New York Times best-selling author J. A. Jance delivers an emotional and resonant mystery that takes us deep into Seattle detective J. P. Beaumont's past and raises challenging questions about duty, honor, and the debt that is owed to those who sacrifice their lives for their country.
Getting old is hell. J. P. Beaumont is finally taking some time off to have knee-replacement surgery. But instead of taking his mind off work, the operation plunges him into one of the most perplexing and mind-blowing mysteries he's ever faced. A series of dreams takes him back to his early days on the force with the Seattle PD, and then even earlier, to his days in Vietnam, reminding him of people and events he hasn't thought about in years.
When tugging on those threads from long ago leads to present-day murders, Beau's suspicions are confirmed. Some bodies from the second watch just won't stay buried. A masterful demonstration of J. A. Jance's superb craftsmanship, Second Watch is a thought-provoking novel that is also a poignant look at one of the most painful and divisive moments in our history - Vietnam - and a reminder of the staggering cost of war and the debts we owe to those who served then...and those who do now.
Performed by J. R. Horne
©2013 J. A. Jance (P)2013 HarperCollinsPublishers
I am an avid eclectic reader.
After writing 20 books about Beaumont what can an author do different? Jance certainly came up with a unique twist for the twenty first book. I found the weaving of fiction with non-fiction a distinctive idea. Beau is in the having both knees replaced and has had some hallucination with his pain medication that triggers him to ask to open a cold case, his first homicide. He is also hallucinating about his Lieutenant from his Army days in Viet Nam. What Jance does with these two plots is interesting and different from her usual stories. One is non-fiction the other is fiction, there is of course suspense, some action, and humor as she weaves her story. In this book she also brings in Bisbee, Arizona and Sherriff Joan Brady in a brief appearance. J.R. Home did a good job narrating the book. If you are a fan of Jance you will enjoy her new book.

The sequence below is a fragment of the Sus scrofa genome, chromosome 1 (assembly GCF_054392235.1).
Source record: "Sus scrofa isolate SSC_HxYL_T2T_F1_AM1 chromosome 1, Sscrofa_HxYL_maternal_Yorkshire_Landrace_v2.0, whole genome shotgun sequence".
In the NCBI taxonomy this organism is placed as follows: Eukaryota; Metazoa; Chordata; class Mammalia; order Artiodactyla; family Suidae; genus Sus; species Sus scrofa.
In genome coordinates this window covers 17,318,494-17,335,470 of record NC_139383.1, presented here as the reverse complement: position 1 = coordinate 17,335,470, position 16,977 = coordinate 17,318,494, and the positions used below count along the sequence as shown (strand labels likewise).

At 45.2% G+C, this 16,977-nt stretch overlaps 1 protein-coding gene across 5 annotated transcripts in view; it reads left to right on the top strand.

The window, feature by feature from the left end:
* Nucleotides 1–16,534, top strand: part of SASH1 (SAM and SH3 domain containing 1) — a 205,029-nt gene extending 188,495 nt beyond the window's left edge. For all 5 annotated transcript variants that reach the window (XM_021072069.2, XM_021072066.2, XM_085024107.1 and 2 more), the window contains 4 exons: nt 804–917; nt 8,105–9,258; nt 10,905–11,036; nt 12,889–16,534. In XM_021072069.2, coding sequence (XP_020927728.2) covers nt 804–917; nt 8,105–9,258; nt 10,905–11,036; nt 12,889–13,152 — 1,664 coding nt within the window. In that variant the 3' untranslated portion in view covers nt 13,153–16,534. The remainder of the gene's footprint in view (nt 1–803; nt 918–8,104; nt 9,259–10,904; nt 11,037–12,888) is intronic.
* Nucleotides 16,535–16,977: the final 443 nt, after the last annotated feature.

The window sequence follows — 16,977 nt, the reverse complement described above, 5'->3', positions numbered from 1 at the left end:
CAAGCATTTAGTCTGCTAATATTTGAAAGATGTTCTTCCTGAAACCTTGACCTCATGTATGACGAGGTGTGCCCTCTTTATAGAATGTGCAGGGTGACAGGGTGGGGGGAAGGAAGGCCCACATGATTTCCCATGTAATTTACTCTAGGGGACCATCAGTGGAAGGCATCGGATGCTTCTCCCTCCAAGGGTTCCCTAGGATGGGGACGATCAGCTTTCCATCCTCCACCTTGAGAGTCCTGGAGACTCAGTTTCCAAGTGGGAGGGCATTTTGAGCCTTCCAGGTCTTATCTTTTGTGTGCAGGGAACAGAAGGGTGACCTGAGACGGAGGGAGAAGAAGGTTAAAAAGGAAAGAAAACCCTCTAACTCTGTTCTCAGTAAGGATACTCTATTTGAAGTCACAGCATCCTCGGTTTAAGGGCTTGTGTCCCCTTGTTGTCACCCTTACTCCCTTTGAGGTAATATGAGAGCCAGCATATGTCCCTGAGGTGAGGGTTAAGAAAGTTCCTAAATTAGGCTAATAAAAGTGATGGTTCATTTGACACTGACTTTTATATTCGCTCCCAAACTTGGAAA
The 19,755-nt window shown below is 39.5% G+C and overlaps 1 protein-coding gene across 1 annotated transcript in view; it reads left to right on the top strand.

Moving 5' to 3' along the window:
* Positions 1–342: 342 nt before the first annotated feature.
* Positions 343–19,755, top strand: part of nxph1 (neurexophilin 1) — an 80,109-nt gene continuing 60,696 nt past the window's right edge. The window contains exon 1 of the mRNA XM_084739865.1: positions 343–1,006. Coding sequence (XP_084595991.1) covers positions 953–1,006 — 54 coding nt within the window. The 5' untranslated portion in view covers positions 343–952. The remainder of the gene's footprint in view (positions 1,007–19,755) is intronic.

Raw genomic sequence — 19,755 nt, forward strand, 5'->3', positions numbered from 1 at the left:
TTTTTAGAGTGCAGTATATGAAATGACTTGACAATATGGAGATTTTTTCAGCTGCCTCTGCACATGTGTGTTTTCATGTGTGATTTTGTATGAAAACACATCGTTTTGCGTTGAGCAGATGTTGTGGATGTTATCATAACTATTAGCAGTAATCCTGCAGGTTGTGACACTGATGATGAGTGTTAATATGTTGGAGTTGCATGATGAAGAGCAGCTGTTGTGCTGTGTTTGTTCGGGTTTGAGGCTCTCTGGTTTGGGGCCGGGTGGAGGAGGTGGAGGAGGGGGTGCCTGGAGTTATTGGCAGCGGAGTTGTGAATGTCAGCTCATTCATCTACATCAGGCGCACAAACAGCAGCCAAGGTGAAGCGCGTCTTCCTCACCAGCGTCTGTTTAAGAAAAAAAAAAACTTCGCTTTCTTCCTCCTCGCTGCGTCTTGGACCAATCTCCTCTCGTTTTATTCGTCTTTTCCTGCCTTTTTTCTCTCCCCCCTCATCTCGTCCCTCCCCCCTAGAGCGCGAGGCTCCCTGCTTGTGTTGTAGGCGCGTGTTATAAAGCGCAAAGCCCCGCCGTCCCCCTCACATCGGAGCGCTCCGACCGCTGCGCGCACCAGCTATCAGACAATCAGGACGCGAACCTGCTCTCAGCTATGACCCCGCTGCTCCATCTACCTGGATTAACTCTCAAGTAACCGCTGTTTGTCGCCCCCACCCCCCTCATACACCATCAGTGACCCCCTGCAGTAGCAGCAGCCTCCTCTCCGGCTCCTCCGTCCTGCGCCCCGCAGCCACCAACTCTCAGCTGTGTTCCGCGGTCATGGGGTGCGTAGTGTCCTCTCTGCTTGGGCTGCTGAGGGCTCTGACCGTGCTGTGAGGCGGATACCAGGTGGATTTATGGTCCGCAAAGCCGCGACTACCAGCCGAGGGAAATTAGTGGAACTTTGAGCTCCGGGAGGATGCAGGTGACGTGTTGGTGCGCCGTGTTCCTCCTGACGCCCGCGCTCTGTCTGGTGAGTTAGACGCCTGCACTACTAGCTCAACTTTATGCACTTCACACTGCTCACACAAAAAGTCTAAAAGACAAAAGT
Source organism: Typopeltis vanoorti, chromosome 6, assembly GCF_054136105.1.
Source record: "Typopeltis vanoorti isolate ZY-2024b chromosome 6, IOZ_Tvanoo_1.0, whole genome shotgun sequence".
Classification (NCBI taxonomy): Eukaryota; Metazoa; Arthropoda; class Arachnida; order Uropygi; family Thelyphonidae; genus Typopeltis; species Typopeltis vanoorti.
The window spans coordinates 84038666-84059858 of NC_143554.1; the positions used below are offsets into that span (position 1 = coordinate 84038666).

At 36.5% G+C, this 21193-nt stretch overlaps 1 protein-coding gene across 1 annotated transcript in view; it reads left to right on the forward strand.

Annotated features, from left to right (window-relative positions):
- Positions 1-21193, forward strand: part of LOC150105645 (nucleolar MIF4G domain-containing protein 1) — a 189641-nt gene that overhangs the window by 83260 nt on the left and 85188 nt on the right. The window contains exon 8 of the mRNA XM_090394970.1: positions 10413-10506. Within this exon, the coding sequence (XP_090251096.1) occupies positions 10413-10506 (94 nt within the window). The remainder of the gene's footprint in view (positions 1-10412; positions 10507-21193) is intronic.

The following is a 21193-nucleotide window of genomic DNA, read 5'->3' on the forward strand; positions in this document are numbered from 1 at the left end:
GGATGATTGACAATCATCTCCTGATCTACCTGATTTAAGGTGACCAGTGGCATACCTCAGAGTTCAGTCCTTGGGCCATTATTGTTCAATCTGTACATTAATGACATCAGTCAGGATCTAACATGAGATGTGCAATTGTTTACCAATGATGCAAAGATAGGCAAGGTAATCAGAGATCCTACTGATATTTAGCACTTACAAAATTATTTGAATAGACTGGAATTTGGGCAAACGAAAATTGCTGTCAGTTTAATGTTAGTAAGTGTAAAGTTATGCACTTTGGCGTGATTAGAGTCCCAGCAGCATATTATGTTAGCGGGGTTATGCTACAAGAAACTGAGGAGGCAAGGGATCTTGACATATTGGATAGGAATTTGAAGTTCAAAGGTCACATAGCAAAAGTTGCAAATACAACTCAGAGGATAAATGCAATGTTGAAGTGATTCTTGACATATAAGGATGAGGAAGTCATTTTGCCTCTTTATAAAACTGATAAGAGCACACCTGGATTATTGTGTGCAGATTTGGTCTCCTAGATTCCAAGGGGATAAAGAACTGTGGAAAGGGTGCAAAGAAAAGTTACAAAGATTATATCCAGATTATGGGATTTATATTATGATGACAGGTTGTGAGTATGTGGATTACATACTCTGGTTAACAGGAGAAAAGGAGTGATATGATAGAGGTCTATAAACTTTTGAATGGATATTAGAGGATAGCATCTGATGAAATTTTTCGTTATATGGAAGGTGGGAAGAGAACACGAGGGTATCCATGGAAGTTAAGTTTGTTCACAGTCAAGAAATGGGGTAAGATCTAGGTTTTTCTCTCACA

I love all of the JP Beaumont books, but this in particular was a standout. Full of insight and emotion for JP. Finally, a narrator who is as good as Gene Engene. Don't let him go please.
The authors notes at the end discussing how the idea for the book came about was fascinating. Glad the author didn't listen to a teacher who didn't believe in her writing dream. The books have given me hours of pleasure.
absolutely loved it. JP Beaumont is our favorite character. J. A. Jance is an excellent storyteller as always in all of her books . Looking forward to more. I can't get enough of her books.
I still love this character. Even though he's agingg, JP still gets the answers. I like the personal touch from the author in this book.
An avid reader, demanding of the story, characters and narrator. Mysteries and historical fiction are my favorites.
Author J.A. Jance lost her fantastic narrator, Gene Engene, several books ago (book 15?), and the replacement narrators have varied from "OK" to "just awful." J.R. Horne has stepped in for this latest (#21) in the series, and he did a fabulous job. I am so relieved.
This story is particularly well written, and makes use of all of the best characters in J.P.'s life and all of Ms. Jance's skills. MAKE SURE YOU LISTEN TO THE EPILOGUE, where the author explains how this story came to her. I was tearing up throughout.
Read these books in order. Enjoy!
Interesting. Engrossing. Enjoyable.
Did anyone else notice that some of the names that were used for some past characters were different? Jeff instead of Jeremy for his son-in-law and Phil instead of Paul for his nemesis Paul Cramer. It kind of pulled me out of the story because I was sitting there going, "No, that's not right!" Other than that, I really enjoyed the book and think that J R Home is a great replacement for Gene Engene.
First JA Jance I've listened to, but read them all. Voice took a little getting used to (not at all a "Seattle" voice) but warmed to it half way through.
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